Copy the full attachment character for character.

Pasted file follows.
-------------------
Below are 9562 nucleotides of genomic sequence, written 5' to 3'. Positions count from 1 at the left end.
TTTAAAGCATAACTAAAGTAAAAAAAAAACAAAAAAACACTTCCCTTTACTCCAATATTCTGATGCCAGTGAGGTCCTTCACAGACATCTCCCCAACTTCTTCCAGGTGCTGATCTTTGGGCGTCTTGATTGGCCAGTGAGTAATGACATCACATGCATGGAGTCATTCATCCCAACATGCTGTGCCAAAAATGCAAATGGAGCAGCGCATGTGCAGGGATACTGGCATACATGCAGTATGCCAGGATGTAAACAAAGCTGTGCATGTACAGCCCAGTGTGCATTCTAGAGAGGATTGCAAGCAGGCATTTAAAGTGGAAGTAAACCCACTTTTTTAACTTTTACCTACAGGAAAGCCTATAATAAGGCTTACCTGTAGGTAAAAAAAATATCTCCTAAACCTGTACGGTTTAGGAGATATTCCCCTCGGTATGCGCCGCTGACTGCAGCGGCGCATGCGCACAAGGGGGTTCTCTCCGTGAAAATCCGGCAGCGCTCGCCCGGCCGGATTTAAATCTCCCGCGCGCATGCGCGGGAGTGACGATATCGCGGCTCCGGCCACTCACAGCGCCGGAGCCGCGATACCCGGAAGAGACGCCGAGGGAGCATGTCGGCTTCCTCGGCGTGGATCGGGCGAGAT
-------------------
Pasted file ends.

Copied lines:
Below are 9562 nucleotides of genomic sequence, written 5' to 3'. Positions count from 1 at the left end.
TTTAAAGCATAACTAAAGTAAAAAAAAAACAAAAAAACACTTCCCTTTACTCCAATATTCTGATGCCAGTGAGGTCCTTCACAGACATCTCCCCAACTTCTTCCAGGTGCTGATCTTTGGGCGTCTTGATTGGCCAGTGAGTAATGACATCACATGCATGGAGTCATTCATCCCAACATGCTGTGCCAAAAATGCAAATGGAGCAGCGCATGTGCAGGGATACTGGCATACATGCAGTATGCCAGGATGTAAACAAAGCTGTGCATGTACAGCCCAGTGTGCATTCTAGAGAGGATTGCAAGCAGGCATTTAAAGTGGAAGTAAACCCACTTTTTTAACTTTTACCTACAGGAAAGCCTATAATAAGGCTTACCTGTAGGTAAAAAAAATATCTCCTAAACCTGTACGGTTTAGGAGATATTCCCCTCGGTATGCGCCGCTGACTGCAGCGGCGCATGCGCACAAGGGGGTTCTCTCCGTGAAAATCCGGCAGCGCTCGCCCGGCCGGATTTAAATCTCCCGCGCGCATGCGCGGGAGTGACGATATCGCGGCTCCGGCCACTCACAGCGCCGGAGCCGCGATACCCGGAAGAGACGCCGAGGGAGCATGTCGGCTTCCTCGGCGTGGATCGGGCGAGAT